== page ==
What are your current comedy endeavors in Chicago?
Michael Targus: I’m taking my licks on the open mic scene right now. Currently, I’m the host of the Blue Bayou Comedy Show. As an improviser and writer, I’m currently adapting an old play into a screenplay. I just really love getting my hands dirty with characters that I develop. Characters that are influenced by my own life, they become something that I’m in love with. That’s the best part of writing, in my opinion.
And that’s what improv is about too. It’s about being ready for anything that might pop up, anything your life is influenced by, anything that brings truth to a lot of people. Take a bit I touched on tonight, trying to translate the grumblings of a crackhead. You can go from a guy with a rumbling, disgusting voice, who seems to not be making much sense at all. But put the idea through the filter of perhaps, this man is a poet, and you’ve learned something about yourself and real life. It’s cool providing these different angles.
You told me previously your recent screenplay got turned down?
(Laughs) I received my first official turn-down from Hollywood. My screenplay has been turned down by a studio! Punk by Reputation is a movie that I wrote. It’s a screenplay that’s based on the punk rock scene of Detroit. It’s about some average, loser, drunk guys. You’ve got your villain, your punk music, your drinking, and your anti-heroes. It revolves around the 4th Street Fair during the summertime, which is one of the coolest times in the city of Detroit.
It’s actually somewhat interesting and satisfying seeing myself getting turned down for the first time by a legitimate Hollywood studio.
So you’re a scriptwriter as well?
I am a writer and performer. I do stand-up and improv. Kind of a jack-of-all trades in a comedic sense. But I do really enjoy the full length form of comedy; of developing a screenplay or a stageplay, albeit it’s a newer medium for myself.
What is your ideal job in comedy, without money influencing your choice?
What’s interesting about this business, too, is that money is not your main objective. You’re not making it in the beginning, you’re holding out, you’re holding your cards till the end. This is what I got, this is who I am, is anyone buying it? Your shows do well or they don’t. I guess I would like to be considered a Quentin Tarantino of comedy. Ideally, something I’ve written, directed, and perform in at the same time. Somehow putting my visions on a grand stage or screen.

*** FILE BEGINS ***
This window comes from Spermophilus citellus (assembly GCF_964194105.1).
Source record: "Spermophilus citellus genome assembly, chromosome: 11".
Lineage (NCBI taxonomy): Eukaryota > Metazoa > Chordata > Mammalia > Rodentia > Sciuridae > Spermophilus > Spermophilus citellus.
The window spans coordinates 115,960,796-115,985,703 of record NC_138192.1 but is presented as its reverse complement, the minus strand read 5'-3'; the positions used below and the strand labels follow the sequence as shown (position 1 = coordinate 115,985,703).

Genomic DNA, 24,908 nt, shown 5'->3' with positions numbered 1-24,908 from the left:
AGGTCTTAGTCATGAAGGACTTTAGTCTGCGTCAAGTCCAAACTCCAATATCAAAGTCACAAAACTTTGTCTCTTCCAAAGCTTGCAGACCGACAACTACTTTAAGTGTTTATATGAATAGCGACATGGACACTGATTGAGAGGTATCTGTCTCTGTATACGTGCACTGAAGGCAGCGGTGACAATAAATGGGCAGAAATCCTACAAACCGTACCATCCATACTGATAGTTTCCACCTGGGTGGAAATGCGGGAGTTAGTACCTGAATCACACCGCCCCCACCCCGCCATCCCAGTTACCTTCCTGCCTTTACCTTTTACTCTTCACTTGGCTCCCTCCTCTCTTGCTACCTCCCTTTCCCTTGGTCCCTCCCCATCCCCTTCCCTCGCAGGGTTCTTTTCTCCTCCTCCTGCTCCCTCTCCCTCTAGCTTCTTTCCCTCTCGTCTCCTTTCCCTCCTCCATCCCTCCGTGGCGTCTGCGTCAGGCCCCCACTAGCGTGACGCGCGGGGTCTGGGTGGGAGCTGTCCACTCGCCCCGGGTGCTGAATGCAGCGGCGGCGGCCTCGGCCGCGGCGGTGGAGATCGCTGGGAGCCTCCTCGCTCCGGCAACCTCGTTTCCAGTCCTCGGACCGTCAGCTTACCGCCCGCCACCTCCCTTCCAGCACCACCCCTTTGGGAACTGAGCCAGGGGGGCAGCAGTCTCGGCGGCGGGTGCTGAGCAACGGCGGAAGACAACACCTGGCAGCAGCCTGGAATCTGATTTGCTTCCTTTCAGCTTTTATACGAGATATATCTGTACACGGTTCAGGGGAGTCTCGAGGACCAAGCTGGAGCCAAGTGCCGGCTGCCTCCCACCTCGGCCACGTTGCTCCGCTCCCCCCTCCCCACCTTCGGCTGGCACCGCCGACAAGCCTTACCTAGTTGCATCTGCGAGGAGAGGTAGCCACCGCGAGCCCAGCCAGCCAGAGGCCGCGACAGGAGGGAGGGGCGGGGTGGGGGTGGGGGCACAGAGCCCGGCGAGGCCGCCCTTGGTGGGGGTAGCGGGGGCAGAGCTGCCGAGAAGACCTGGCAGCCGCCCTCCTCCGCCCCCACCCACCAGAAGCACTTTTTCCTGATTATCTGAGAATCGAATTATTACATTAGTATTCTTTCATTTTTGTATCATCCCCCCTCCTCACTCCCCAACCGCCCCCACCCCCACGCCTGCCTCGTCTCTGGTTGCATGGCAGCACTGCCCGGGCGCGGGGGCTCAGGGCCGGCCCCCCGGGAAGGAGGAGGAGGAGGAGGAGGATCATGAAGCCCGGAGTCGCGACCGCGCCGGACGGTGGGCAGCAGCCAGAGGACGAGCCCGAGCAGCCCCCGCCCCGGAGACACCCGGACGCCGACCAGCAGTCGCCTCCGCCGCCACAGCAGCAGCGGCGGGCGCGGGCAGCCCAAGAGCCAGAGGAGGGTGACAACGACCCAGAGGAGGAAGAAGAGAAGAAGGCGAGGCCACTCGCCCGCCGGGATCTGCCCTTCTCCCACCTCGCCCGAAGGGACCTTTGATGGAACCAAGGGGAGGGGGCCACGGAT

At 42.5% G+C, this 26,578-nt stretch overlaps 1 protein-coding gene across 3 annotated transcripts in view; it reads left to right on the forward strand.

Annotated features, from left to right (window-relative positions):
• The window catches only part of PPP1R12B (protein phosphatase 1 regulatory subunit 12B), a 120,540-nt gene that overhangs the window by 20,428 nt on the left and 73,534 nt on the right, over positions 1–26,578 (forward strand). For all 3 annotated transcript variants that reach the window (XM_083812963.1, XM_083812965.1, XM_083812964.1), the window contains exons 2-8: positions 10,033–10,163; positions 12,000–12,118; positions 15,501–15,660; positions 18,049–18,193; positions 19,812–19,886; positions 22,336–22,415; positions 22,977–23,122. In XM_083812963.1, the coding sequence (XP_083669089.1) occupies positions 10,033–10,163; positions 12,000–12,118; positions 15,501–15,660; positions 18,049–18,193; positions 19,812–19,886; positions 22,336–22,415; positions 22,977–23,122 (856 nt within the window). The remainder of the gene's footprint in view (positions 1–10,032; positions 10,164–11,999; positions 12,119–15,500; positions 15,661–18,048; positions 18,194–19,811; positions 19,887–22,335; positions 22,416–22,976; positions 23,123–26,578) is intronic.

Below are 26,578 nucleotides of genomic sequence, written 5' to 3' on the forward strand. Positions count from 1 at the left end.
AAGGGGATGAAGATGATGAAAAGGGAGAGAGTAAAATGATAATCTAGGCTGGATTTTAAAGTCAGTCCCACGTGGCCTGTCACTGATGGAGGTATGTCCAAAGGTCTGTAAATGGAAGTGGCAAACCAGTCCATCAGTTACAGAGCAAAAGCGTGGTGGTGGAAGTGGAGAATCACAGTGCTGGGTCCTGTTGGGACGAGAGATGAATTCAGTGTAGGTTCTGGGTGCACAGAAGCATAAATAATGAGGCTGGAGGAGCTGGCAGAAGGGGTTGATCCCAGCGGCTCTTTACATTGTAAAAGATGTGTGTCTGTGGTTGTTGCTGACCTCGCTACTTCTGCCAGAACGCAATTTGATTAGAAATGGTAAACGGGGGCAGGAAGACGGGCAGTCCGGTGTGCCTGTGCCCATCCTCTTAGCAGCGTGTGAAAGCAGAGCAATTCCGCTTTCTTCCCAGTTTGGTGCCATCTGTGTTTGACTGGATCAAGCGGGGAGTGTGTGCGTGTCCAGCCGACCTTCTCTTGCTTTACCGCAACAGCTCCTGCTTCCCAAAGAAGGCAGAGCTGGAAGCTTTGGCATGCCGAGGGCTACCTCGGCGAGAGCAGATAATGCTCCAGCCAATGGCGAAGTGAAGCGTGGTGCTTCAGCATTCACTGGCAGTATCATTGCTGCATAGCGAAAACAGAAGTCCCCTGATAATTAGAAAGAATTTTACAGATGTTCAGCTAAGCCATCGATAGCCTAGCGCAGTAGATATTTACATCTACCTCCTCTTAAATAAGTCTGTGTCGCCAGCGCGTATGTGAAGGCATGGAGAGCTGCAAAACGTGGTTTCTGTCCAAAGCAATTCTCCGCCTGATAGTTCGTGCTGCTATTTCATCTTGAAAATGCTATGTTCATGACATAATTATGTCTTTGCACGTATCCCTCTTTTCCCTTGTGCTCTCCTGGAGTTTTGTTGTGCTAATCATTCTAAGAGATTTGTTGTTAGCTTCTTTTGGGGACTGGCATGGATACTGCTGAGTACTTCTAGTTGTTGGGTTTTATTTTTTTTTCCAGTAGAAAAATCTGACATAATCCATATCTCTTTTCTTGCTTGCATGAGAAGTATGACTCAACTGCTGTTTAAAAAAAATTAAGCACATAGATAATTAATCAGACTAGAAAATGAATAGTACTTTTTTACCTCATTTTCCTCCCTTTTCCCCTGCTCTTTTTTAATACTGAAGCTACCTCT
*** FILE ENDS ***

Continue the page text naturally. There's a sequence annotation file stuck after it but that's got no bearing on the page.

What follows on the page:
I know you’re originally from Detroit. What did you do out there?
I did stand-up behind a bar, also kinda bartender, and manager. That was my angle in Detroit, but I was way more linked to the theatre and improv world. I was a director and leader of the ‘Improv Brovas’ – with a ‘V’ – don’t forget it. It was just a good mix of people, me and my brovas. You find more of a homogeneous situation in Chicago though. But we just kind of made what we could out of what we had in Detroit. We had a really great show that ran for a year.
Detroit vs. Chicago comedy scene?
There’s some movement in the stand-up scene there. But the improv and theatre scene is what makes Detroit sparkle. There are a couple of my buddies in the Second City Mainstage right now from Detroit.
Second City has definitely taken notice of Detroit. Detroit is a little fucked up right now; comedy is born out of tragedy. You have some people that have hit rock bottom, there’s a mentality, an undercurrent in the city amongst people in Detroit–that this art is an okay way to express yourself. This carries over to Chicago too.
You have some of that sadness popping through, but at the same time there are some extremely funny motherfuckers that are coming up. Detroit is still a city to be reckoned with, it still provides a fresh outlook at our country and that shines through with its comedians.
With Chicago, it’s like the Midwest hub for comedy. It’s cool because you’re going to hear the Des Moines angle, the Minneapolis angle, the Indianapolis angle, and the Milwaukee angle on things. And they all kind of convene and mix-up, and it provides a really unique viewpoint being from the Midwest. It’s the magnet city for all of us Midwest comedy artists.